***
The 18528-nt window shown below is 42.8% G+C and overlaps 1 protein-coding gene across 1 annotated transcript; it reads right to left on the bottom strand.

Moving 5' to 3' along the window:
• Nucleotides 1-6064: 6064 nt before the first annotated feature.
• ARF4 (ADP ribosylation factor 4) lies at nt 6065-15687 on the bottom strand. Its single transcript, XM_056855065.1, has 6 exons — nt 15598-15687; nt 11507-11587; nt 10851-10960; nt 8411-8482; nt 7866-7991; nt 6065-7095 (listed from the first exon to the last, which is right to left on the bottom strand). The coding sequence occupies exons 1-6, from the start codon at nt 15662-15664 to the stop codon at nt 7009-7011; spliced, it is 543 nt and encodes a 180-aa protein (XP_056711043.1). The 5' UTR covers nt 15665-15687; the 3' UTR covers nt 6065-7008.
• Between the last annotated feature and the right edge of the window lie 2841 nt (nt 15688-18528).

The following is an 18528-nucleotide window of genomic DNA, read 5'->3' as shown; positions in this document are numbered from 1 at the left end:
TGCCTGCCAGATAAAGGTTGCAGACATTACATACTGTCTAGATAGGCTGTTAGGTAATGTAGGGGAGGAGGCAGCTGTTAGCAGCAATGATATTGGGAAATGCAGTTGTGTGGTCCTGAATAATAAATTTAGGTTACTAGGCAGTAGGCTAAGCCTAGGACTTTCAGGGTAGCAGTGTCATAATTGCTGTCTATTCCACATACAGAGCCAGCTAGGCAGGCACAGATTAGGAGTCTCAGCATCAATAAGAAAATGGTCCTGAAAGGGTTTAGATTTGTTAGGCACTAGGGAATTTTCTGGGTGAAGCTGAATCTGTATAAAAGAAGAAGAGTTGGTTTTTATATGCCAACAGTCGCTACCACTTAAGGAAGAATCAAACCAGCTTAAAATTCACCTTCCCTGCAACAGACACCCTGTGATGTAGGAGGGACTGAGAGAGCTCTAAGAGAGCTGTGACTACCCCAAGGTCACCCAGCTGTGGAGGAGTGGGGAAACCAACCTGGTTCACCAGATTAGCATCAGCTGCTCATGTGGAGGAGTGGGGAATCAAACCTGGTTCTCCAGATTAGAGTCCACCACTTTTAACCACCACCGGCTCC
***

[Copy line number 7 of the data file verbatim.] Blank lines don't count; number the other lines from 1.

TGCCTGCCAGATAAAGGTTGCAGACATTACATACTGTCTAGATAGGCTGTTAGGTAATGTAGGGGAGGAGGCAGCTGTTAGCAGCAATGATATTGGGAAATGCAGTTGTGTGGTCCTGAATAATAAATTTAGGTTACTAGGCAGTAGGCTAAGCCTAGGACTTTCAGGGTAGCAGTGTCATAATTGCTGTCTATTCCACATACAGAGCCAGCTAGGCAGGCACAGATTAGGAGTCTCAGCATCAATAAGAAAATGGTCCTGAAAGGGTTTAGATTTGTTAGGCACTAGGGAATTTTCTGGGTGAAGCTGAATCTGTATAAAAGAAGAAGAGTTGGTTTTTATATGCCAACAGTCGCTACCACTTAAGGAAGAATCAAACCAGCTTAAAATTCACCTTCCCTGCAACAGACACCCTGTGATGTAGGAGGGACTGAGAGAGCTCTAAGAGAGCTGTGACTACCCCAAGGTCACCCAGCTGTGGAGGAGTGGGGAAACCAACCTGGTTCACCAGATTAGCATCAGCTGCTCATGTGGAGGAGTGGGGAATCAAACCTGGTTCTCCAGATTAGAGTCCACCACTTTTAACCACCACCGGCTCC